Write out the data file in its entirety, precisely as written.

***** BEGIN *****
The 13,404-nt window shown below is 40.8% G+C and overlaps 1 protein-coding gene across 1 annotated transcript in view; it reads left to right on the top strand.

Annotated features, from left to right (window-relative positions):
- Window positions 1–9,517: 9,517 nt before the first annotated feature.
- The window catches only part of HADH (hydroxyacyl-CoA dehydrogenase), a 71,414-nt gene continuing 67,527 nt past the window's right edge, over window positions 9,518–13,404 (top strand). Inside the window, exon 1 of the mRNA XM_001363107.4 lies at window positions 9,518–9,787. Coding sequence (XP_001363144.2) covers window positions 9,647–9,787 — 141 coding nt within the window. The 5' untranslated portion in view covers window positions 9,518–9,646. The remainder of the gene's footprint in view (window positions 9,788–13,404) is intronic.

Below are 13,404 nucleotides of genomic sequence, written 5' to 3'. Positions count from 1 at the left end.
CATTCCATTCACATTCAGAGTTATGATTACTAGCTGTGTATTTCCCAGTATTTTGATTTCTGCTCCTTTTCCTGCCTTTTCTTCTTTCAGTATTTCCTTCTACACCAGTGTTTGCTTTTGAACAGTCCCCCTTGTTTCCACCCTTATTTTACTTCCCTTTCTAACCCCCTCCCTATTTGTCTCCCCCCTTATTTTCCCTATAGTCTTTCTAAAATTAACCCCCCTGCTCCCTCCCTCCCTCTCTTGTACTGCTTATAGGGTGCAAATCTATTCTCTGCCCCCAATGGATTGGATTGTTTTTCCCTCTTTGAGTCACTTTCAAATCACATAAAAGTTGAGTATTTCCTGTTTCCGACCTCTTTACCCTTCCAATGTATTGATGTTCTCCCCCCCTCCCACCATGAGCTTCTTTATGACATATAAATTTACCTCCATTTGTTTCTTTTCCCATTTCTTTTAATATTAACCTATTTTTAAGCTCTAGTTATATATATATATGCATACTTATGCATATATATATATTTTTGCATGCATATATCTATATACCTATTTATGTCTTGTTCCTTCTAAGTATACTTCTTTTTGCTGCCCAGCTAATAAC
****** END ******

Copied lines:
The 13,404-nt window shown below is 40.8% G+C and overlaps 1 protein-coding gene across 1 annotated transcript in view; it reads left to right on the top strand.

Annotated features, from left to right (window-relative positions):
- Window positions 1–9,517: 9,517 nt before the first annotated feature.
- The window catches only part of HADH (hydroxyacyl-CoA dehydrogenase), a 71,414-nt gene continuing 67,527 nt past the window's right edge, over window positions 9,518–13,404 (top strand). Inside the window, exon 1 of the mRNA XM_001363107.4 lies at window positions 9,518–9,787. Coding sequence (XP_001363144.2) covers window positions 9,647–9,787 — 141 coding nt within the window. The 5' untranslated portion in view covers window positions 9,518–9,646. The remainder of the gene's footprint in view (window positions 9,788–13,404) is intronic.

Below are 13,404 nucleotides of genomic sequence, written 5' to 3'. Positions count from 1 at the left end.
CATTCCATTCACATTCAGAGTTATGATTACTAGCTGTGTATTTCCCAGTATTTTGATTTCTGCTCCTTTTCCTGCCTTTTCTTCTTTCAGTATTTCCTTCTACACCAGTGTTTGCTTTTGAACAGTCCCCCTTGTTTCCACCCTTATTTTACTTCCCTTTCTAACCCCCTCCCTATTTGTCTCCCCCCTTATTTTCCCTATAGTCTTTCTAAAATTAACCCCCCTGCTCCCTCCCTCCCTCTCTTGTACTGCTTATAGGGTGCAAATCTATTCTCTGCCCCCAATGGATTGGATTGTTTTTCCCTCTTTGAGTCACTTTCAAATCACATAAAAGTTGAGTATTTCCTGTTTCCGACCTCTTTACCCTTCCAATGTATTGATGTTCTCCCCCCCTCCCACCATGAGCTTCTTTATGACATATAAATTTACCTCCATTTGTTTCTTTTCCCATTTCTTTTAATATTAACCTATTTTTAAGCTCTAGTTATATATATATATGCATACTTATGCATATATATATATTTTTGCATGCATATATCTATATACCTATTTATGTCTTGTTCCTTCTAAGTATACTTCTTTTTGCTGCCCAGCTAATAAC